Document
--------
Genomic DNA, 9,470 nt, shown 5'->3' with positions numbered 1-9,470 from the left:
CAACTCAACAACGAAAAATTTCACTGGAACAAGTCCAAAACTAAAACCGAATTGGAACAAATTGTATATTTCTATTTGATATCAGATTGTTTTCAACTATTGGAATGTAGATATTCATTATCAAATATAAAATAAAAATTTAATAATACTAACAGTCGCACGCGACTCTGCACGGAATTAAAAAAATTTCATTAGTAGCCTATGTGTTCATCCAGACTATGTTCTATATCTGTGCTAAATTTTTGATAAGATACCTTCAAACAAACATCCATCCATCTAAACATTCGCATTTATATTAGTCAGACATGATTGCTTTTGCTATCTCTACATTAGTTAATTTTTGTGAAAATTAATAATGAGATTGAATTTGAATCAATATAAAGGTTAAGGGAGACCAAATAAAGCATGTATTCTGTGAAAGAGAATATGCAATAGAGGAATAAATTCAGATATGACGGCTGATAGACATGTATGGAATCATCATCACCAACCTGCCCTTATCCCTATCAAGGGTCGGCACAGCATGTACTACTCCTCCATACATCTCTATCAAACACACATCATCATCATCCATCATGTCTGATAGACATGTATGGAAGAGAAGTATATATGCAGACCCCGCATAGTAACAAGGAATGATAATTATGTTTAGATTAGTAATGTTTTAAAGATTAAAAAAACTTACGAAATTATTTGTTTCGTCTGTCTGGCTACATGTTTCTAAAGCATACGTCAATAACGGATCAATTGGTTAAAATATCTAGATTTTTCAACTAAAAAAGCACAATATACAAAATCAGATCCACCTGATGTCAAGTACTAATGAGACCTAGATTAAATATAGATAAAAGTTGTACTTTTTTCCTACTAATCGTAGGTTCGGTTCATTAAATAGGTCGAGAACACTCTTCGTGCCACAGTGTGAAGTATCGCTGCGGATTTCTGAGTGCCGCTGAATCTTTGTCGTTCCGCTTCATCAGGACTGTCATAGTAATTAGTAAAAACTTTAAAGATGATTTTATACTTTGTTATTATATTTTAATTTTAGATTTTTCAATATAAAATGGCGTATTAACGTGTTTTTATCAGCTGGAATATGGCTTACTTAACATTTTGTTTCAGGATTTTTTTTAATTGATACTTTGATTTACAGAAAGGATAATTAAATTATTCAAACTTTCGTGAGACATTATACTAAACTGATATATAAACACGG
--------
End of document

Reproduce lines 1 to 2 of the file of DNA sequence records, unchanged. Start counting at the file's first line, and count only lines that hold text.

Genomic DNA, 9,470 nt, shown 5'->3' with positions numbered 1-9,470 from the left:
CAACTCAACAACGAAAAATTTCACTGGAACAAGTCCAAAACTAAAACCGAATTGGAACAAATTGTATATTTCTATTTGATATCAGATTGTTTTCAACTATTGGAATGTAGATATTCATTATCAAATATAAAATAAAAATTTAATAATACTAACAGTCGCACGCGACTCTGCACGGAATTAAAAAAATTTCATTAGTAGCCTATGTGTTCATCCAGACTATGTTCTATATCTGTGCTAAATTTTTGATAAGATACCTTCAAACAAACATCCATCCATCTAAACATTCGCATTTATATTAGTCAGACATGATTGCTTTTGCTATCTCTACATTAGTTAATTTTTGTGAAAATTAATAATGAGATTGAATTTGAATCAATATAAAGGTTAAGGGAGACCAAATAAAGCATGTATTCTGTGAAAGAGAATATGCAATAGAGGAATAAATTCAGATATGACGGCTGATAGACATGTATGGAATCATCATCACCAACCTGCCCTTATCCCTATCAAGGGTCGGCACAGCATGTACTACTCCTCCATACATCTCTATCAAACACACATCATCATCATCCATCATGTCTGATAGACATGTATGGAAGAGAAGTATATATGCAGACCCCGCATAGTAACAAGGAATGATAATTATGTTTAGATTAGTAATGTTTTAAAGATTAAAAAAACTTACGAAATTATTTGTTTCGTCTGTCTGGCTACATGTTTCTAAAGCATACGTCAATAACGGATCAATTGGTTAAAATATCTAGATTTTTCAACTAAAAAAGCACAATATACAAAATCAGATCCACCTGATGTCAAGTACTAATGAGACCTAGATTAAATATAGATAAAAGTTGTACTTTTTTCCTACTAATCGTAGGTTCGGTTCATTAAATAGGTCGAGAACACTCTTCGTGCCACAGTGTGAAGTATCGCTGCGGATTTCTGAGTGCCGCTGAATCTTTGTCGTTCCGCTTCATCAGGACTGTCATAGTAATTAGTAAAAACTTTAAAGATGATTTTATACTTTGTTATTATATTTTAATTTTAGATTTTTCAATATAAAATGGCGTATTAACGTGTTTTTATCAGCTGGAATATGGCTTACTTAACATTTTGTTTCAGGATTTTTTTTAATTGATACTTTGATTTACAGAAAGGATAATTAAATTATTCAAACTTTCGTGAGACATTATACTAAACTGATATATAAACACGG